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Naso, Numbers 4:21−7:89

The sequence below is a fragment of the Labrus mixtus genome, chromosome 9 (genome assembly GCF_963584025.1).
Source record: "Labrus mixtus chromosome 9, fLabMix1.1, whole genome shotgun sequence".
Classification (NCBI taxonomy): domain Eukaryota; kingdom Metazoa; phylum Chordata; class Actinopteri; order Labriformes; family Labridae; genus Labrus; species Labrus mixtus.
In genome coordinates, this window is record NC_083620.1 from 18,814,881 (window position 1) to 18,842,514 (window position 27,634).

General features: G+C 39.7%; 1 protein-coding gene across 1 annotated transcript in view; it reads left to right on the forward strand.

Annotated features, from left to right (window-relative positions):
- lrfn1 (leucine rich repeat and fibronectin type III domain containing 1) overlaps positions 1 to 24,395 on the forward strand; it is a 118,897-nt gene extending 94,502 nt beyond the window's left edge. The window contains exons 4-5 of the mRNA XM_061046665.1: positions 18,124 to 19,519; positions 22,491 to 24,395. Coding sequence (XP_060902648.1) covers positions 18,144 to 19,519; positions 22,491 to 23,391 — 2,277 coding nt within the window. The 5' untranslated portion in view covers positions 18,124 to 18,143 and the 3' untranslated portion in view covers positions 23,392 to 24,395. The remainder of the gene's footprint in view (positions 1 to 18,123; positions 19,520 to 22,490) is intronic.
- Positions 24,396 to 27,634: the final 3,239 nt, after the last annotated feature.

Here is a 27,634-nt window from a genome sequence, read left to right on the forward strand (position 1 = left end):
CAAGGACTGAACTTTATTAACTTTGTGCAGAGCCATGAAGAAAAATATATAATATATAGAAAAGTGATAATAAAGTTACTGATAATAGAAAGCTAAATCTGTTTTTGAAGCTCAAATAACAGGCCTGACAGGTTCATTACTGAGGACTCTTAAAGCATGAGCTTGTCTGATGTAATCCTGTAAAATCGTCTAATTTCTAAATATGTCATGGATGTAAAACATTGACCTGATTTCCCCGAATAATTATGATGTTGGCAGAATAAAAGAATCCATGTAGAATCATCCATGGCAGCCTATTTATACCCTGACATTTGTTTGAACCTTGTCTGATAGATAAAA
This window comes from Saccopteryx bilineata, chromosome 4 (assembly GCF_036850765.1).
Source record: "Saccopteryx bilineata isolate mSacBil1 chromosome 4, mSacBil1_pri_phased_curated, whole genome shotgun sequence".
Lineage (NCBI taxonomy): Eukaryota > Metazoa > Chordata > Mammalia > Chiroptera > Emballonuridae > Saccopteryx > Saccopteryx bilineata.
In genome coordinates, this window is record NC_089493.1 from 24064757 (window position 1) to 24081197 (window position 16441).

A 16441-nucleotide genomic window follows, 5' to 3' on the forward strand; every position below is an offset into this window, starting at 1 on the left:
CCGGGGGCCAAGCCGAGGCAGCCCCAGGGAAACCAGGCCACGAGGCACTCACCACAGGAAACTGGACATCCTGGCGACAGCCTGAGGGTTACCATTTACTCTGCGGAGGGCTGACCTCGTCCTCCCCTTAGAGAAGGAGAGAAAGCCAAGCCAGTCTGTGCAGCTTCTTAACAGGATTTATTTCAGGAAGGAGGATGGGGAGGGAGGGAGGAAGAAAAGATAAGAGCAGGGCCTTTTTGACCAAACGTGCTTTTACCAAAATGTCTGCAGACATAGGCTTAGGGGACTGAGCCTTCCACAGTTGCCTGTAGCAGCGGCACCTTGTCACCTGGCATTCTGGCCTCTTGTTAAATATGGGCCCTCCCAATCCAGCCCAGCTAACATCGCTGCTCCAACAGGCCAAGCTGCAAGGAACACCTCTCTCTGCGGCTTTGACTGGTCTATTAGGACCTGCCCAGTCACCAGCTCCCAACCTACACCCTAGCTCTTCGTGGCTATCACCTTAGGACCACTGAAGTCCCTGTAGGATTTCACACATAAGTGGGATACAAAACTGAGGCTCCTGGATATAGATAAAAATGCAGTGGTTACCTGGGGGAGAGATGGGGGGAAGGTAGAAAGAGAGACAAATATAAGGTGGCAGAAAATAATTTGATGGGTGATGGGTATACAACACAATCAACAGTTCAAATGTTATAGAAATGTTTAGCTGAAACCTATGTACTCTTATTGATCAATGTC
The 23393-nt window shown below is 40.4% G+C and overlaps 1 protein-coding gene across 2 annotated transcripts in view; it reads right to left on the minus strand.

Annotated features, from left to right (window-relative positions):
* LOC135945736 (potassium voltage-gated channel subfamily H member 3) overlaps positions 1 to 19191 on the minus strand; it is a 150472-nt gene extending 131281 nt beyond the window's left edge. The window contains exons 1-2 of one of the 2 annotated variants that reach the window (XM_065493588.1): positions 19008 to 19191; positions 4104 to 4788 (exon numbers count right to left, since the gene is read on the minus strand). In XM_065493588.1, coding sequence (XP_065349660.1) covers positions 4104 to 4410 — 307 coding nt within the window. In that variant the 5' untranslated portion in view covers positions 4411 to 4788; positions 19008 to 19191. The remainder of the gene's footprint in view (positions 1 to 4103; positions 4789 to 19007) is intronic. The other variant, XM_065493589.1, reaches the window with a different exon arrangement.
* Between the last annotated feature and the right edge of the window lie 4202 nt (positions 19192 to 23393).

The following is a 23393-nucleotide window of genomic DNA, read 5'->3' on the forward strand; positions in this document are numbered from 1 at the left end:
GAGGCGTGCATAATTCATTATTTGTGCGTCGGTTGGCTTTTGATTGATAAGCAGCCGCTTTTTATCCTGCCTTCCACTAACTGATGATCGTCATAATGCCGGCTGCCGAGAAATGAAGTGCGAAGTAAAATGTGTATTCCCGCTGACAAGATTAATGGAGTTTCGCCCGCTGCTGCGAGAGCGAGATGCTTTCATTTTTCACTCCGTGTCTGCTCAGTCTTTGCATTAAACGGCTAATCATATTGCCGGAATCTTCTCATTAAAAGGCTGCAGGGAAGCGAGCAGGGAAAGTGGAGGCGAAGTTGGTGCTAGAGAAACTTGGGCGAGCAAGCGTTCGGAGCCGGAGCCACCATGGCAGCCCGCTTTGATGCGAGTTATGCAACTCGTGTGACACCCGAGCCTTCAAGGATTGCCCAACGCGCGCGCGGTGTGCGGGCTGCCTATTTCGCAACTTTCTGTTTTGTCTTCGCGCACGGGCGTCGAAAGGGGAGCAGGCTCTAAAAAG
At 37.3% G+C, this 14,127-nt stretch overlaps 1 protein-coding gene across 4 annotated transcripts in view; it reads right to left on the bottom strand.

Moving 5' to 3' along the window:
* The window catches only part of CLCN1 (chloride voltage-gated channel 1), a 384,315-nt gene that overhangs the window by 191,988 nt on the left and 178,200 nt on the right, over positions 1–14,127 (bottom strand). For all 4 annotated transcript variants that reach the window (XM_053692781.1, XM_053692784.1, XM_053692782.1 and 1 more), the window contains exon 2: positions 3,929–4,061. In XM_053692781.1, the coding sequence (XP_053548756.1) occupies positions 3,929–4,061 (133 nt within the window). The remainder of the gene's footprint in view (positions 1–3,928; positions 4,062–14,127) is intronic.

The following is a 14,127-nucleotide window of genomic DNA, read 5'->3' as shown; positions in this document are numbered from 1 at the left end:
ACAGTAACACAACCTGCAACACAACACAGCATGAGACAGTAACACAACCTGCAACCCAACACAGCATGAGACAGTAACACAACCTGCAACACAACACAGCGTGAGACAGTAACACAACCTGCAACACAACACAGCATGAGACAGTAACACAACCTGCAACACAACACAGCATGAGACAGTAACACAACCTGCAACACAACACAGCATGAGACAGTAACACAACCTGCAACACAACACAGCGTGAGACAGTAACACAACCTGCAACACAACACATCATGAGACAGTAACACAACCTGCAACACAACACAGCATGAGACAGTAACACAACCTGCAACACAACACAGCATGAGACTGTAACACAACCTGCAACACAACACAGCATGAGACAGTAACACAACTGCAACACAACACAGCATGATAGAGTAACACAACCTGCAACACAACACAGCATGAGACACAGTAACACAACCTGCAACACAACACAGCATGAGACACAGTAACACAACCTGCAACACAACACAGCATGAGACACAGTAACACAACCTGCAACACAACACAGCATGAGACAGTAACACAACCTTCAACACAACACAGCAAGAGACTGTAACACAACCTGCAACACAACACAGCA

D'var Torah By: Lisa Edwards The sign read, "We've got to stop it," and under it a woman sat alone at a table in the grocery store parking lot. The sign also contained the words "domestic violence," so I walked over. She greeted me warmly, "I'm trying to put a face to it. To say it could happen to anyone. Because," she explained, "before it happened to me I wasn't very sympathetic. I would hear about battered women and think to myself, 'just put one foot in front of the other and walk away.' I had no idea how difficult that could be, how entrapped people can become in this cycle of violence. Are you a survivor?" she asked me. "No," I said, "but I worked at a battered women's shelter for six years, so I well know what you're saying." "Jealousy, for no reason, can start it all," she said. "But it can be anything-just that desire to control something-someone-in a world that feels so out of control." One of the strangest passages of Torah occurs in this week's Parashat Naso-the ritual of the jealous husband and what comes to be known in Mishnah as the sotah wife (sotah from the word used in our parashah, tisteh, meaning "gone astray" or "turn aside"). "If any wife has gone astray and broken faith with her husband . . . [and] a fit of jealousy (ruach kinah) comes over him and he is wrought up about the wife who has defiled herself; or if a fit of jealousy comes over one and he is wrought up about his wife although she has not defiled herself, the husband shall bring his wife to the priest . . . . " (Numbers 5:12-15). The priest is instructed to subject the wife to a bizarre ordeal, including drinking "bitter waters" made of sacred water mixed with dirt from the floor of the Tabernacle and ink from the writing of the punishment she will face if guilty. If the drink causes her womb to swell, she is judged guilty; if not, she is innocent. If guilty, it is left to God to punish her-presumably by the miscarriage or infertility that will result from her swollen belly. We're not the only ones troubled by this passage. The Talmud includes a whole tractate about it, Sotah, and examines this ordeal in great detail, including added restrictions that greatly reduce the likelihood of using it. But even if we stay just with the Torah's cryptic version, chances are the woman will not suffer physical harm either from the "potion" or at the hand of her husband. Continue reading.
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